yellowface book cover

Yellowface by R. F. Kuang: Juniper Song

Where to even begin! Juniper Song has lost her shit. Blinded by jealousy and convinced that she is somehow doing her friend a favor, she steals her friend’s manuscript moments after she dies in front of her, tries to obscure her whiteness by rebranding as “Juniper Song,” and then basically…does it all again? Girl. You’ve lost the plot (of your friend’s book).

The Talented Mr. Ripley by Patricia Highsmith cover

The Talented Mr. Ripley by Patricia Highsmith: Tom Ripley

Not a super contemporary novel, but in honor of the new series starring Andrew Scott, how could we leave off Mr. Ripley? Tom Ripley is all sorts of unhinged: murderously, lustfully, jealously. This is the classic case of the unhinged evil character — the less literal equivalent of wearing someone else’s skin.

And with that, let us turn to those characters that have found themselves unhinged by their circumstances, the doors with no resilience remaining to do anything but fall:

cover of Hurricane Girl by Marcy Dermansky; image of pink and orange polka dots around blue waves, with yellow font

Hurricane Girl by Marcy Dermansky: Allison Brody

At least some (most?) of Allison’s unhingedness is due to the shock and trauma of a head injury, but that does not change the fact that throughout so much of the book, the reader is going, “Oh, please don’t do that, please don’t do that.” Allison’s decisions are hilariously, endearingly, dangerously divorced from what you would expect from a stable person.

The Dog of the North cover

The Dog of the North by Elizabeth McKenzie: Penny Rush

As is the case with Allison Brody from Hurricane Girl, it’s easy to go “GIRL, WHY” to so many of the choices Penny Rush makes. It’s the no-highly-secure-person-would-make-that-choice-would-they?? of it all that lands Penny on the list and into our hearts. See: moving into a stranger’s filthy van, boarding a plane with an obviously infected wound. Oh, Penny.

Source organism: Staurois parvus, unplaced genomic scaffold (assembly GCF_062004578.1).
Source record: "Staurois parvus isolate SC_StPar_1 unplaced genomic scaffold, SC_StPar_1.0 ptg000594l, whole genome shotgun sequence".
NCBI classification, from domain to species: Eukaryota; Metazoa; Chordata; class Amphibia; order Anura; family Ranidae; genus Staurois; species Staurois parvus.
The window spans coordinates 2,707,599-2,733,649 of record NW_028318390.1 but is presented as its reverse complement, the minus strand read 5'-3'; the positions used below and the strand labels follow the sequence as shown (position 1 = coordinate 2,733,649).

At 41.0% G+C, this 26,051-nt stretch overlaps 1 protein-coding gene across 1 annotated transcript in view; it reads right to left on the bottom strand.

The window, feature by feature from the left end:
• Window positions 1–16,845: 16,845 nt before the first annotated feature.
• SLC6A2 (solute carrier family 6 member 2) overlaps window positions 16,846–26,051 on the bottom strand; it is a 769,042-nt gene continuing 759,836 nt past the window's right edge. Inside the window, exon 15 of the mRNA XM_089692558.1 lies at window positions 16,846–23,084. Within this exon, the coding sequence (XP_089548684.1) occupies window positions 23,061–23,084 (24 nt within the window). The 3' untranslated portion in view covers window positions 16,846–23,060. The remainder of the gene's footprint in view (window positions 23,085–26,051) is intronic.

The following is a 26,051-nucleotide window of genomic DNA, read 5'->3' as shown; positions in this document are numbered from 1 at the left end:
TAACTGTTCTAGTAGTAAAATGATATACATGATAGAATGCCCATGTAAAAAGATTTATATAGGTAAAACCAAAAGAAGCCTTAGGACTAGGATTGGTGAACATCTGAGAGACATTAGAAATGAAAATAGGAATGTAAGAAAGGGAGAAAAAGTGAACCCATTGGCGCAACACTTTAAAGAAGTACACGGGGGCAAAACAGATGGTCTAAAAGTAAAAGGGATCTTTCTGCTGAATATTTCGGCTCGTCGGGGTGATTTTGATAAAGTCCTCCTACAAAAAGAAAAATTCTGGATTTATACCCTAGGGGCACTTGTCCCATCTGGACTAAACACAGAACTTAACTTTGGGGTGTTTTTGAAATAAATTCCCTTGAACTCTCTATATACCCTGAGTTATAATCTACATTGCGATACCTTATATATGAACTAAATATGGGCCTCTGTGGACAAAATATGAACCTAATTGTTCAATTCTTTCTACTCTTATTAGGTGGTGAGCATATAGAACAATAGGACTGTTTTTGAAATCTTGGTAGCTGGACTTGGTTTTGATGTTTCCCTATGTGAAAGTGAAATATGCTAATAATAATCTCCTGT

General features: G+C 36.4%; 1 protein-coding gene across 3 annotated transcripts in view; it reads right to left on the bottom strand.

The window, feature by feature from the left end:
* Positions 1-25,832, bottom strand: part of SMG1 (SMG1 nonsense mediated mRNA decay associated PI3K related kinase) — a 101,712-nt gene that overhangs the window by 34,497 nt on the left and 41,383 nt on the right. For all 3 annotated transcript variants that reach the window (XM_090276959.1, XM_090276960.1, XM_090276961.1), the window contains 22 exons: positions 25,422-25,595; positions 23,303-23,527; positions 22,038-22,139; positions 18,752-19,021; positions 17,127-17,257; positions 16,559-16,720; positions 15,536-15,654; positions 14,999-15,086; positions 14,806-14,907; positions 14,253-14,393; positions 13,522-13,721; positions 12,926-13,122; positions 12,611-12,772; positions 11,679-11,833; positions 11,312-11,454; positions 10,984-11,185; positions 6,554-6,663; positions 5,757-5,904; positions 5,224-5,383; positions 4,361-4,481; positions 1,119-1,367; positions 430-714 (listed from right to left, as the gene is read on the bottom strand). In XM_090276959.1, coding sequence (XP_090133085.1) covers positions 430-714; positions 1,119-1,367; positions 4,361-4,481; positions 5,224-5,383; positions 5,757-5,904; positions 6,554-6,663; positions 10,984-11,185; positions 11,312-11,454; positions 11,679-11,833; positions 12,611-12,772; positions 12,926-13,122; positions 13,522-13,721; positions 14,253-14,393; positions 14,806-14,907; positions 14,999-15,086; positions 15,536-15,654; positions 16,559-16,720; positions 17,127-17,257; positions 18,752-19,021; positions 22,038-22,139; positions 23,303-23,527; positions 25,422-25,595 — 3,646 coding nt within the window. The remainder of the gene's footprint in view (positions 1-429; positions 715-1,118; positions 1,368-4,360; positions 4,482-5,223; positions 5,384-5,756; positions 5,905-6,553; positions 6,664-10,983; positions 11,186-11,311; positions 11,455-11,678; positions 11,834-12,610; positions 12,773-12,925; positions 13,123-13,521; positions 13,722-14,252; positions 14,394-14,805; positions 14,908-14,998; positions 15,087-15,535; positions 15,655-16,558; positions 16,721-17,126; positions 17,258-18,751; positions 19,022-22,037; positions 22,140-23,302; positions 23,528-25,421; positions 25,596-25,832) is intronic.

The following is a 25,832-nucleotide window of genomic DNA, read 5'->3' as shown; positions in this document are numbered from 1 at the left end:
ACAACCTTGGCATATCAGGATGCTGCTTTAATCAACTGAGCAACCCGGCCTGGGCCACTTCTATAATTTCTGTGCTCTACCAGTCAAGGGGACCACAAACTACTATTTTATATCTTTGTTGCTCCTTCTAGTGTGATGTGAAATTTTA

my year of rest and relaxation book cover

My Year of Rest and Relaxation by Ottessa Moshfegh: Narrator

If the other characters on this list have found themselves struggling to maintain contact with the walls of reality, the narrator from My Year of Rest and Relaxation has taken out a screwdriver and detached the hinges intentionally. She chooses to completely unmoor herself from contemporary life by pledging to sleep for an entire year, using whatever substances or means necessary.

cover of Death Valley by Melissa Border

Death Valley by Melissa Broder: Narrator

Like our other beloved narrators on this half of the list, the narrator in Broder’s is indeed seeking an escape from her reality, and the desperation of that search leads her down a dangerous and unstable path. She goes into the desert in an apparent effort to lose herself both spiritually and literally, and we’re left turning pages hoping she might just turn around!!!

We will end here, but there are countless examples from classic literature that I haven’t named: Mr. Hyde, Annie Wilkes from Misery, Humbert Humbert from Lolita — the list could go on and on because the thing that so often makes characters interesting is their disruption to the texture of everyday life. The unhinged characters are so often the most memorable. And doesn’t it intrigue us, to see what might happen when we step outside the rigid walls of the social contract? What else is out there?